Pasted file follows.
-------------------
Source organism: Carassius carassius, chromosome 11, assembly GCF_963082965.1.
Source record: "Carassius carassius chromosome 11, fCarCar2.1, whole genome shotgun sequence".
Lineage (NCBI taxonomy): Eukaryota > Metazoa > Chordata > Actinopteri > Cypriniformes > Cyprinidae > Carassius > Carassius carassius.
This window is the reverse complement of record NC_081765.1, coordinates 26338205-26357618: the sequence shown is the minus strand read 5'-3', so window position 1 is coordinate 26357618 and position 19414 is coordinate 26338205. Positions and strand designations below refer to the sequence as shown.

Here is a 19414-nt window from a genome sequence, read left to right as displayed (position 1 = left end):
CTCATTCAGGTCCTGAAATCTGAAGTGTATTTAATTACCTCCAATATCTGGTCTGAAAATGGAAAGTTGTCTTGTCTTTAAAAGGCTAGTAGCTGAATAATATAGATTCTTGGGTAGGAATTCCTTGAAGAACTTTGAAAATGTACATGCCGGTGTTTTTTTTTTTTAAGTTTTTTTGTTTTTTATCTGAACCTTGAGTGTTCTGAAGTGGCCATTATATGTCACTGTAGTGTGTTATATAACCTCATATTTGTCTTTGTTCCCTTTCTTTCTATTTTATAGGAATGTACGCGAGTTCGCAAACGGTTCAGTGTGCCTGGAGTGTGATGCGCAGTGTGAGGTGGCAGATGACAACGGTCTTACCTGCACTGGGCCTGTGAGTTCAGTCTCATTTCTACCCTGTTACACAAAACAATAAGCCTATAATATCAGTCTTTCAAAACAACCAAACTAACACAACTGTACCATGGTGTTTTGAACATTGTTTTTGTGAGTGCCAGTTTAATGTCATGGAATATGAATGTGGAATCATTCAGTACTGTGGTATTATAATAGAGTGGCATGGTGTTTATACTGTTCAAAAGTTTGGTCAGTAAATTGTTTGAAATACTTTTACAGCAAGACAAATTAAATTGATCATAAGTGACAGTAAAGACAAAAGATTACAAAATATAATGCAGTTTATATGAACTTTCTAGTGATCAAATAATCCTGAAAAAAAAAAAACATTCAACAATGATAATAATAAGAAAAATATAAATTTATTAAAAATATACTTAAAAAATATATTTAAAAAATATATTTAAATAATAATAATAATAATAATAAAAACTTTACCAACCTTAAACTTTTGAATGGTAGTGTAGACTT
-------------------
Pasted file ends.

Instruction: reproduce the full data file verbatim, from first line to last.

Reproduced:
Source organism: Carassius carassius, chromosome 11, assembly GCF_963082965.1.
Source record: "Carassius carassius chromosome 11, fCarCar2.1, whole genome shotgun sequence".
Lineage (NCBI taxonomy): Eukaryota > Metazoa > Chordata > Actinopteri > Cypriniformes > Cyprinidae > Carassius > Carassius carassius.
This window is the reverse complement of record NC_081765.1, coordinates 26338205-26357618: the sequence shown is the minus strand read 5'-3', so window position 1 is coordinate 26357618 and position 19414 is coordinate 26338205. Positions and strand designations below refer to the sequence as shown.

Here is a 19414-nt window from a genome sequence, read left to right as displayed (position 1 = left end):
CTCATTCAGGTCCTGAAATCTGAAGTGTATTTAATTACCTCCAATATCTGGTCTGAAAATGGAAAGTTGTCTTGTCTTTAAAAGGCTAGTAGCTGAATAATATAGATTCTTGGGTAGGAATTCCTTGAAGAACTTTGAAAATGTACATGCCGGTGTTTTTTTTTTTTAAGTTTTTTTGTTTTTTATCTGAACCTTGAGTGTTCTGAAGTGGCCATTATATGTCACTGTAGTGTGTTATATAACCTCATATTTGTCTTTGTTCCCTTTCTTTCTATTTTATAGGAATGTACGCGAGTTCGCAAACGGTTCAGTGTGCCTGGAGTGTGATGCGCAGTGTGAGGTGGCAGATGACAACGGTCTTACCTGCACTGGGCCTGTGAGTTCAGTCTCATTTCTACCCTGTTACACAAAACAATAAGCCTATAATATCAGTCTTTCAAAACAACCAAACTAACACAACTGTACCATGGTGTTTTGAACATTGTTTTTGTGAGTGCCAGTTTAATGTCATGGAATATGAATGTGGAATCATTCAGTACTGTGGTATTATAATAGAGTGGCATGGTGTTTATACTGTTCAAAAGTTTGGTCAGTAAATTGTTTGAAATACTTTTACAGCAAGACAAATTAAATTGATCATAAGTGACAGTAAAGACAAAAGATTACAAAATATAATGCAGTTTATATGAACTTTCTAGTGATCAAATAATCCTGAAAAAAAAAAAACATTCAACAATGATAATAATAAGAAAAATATAAATTTATTAAAAATATACTTAAAAAATATATTTAAAAAATATATTTAAATAATAATAATAATAATAATAAAAACTTTACCAACCTTAAACTTTTGAATGGTAGTGTAGACTT